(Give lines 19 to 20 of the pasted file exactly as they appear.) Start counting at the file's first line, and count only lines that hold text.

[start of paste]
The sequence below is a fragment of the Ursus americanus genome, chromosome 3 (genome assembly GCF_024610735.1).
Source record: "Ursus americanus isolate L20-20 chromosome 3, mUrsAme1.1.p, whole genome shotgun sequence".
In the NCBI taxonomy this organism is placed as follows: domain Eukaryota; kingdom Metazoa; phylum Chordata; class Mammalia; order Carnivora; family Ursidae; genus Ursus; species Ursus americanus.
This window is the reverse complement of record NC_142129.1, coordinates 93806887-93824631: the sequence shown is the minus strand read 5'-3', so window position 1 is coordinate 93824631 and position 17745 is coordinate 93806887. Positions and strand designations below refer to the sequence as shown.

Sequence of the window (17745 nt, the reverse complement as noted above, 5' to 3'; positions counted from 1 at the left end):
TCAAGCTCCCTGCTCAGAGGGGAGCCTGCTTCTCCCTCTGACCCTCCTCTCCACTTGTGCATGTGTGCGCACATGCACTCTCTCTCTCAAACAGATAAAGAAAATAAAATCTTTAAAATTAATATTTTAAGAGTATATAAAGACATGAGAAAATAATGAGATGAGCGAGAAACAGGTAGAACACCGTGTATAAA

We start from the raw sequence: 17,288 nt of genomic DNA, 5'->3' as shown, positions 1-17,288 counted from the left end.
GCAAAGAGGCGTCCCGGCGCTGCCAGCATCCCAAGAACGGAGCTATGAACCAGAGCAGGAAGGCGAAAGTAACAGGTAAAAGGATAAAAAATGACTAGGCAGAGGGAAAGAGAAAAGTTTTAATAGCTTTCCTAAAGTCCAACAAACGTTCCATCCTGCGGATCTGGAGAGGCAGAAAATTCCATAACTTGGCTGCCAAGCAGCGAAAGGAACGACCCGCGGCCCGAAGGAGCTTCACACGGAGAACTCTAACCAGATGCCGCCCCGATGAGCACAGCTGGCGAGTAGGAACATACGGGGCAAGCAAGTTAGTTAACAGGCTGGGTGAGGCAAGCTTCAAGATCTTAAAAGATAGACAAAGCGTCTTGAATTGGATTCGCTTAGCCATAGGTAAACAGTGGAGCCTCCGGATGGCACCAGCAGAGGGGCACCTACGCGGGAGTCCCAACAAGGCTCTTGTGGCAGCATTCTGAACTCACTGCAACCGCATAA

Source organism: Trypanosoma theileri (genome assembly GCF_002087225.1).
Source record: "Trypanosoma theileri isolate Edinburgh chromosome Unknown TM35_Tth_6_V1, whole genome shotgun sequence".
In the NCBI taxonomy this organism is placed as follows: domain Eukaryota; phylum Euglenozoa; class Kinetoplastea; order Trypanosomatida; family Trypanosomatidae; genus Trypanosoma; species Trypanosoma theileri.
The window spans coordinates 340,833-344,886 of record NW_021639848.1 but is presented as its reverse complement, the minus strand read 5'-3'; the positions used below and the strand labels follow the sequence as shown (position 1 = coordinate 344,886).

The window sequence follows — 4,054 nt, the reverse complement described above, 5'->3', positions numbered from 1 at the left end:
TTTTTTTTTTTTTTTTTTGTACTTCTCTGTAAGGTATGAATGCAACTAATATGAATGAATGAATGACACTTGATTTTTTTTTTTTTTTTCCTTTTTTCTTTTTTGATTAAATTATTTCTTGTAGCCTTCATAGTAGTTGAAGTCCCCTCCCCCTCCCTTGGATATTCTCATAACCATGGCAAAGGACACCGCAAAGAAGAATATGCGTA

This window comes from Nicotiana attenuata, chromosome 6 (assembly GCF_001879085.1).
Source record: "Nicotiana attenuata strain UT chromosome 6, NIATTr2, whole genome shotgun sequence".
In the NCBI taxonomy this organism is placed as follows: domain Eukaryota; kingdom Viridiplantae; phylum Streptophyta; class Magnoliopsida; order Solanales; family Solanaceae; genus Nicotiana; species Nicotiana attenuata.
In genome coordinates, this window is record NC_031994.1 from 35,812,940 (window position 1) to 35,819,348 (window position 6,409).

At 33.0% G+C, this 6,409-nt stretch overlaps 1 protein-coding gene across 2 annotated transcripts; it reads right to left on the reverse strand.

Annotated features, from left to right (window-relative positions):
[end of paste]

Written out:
At 33.0% G+C, this 6,409-nt stretch overlaps 1 protein-coding gene across 2 annotated transcripts; it reads right to left on the reverse strand.

Annotated features, from left to right (window-relative positions):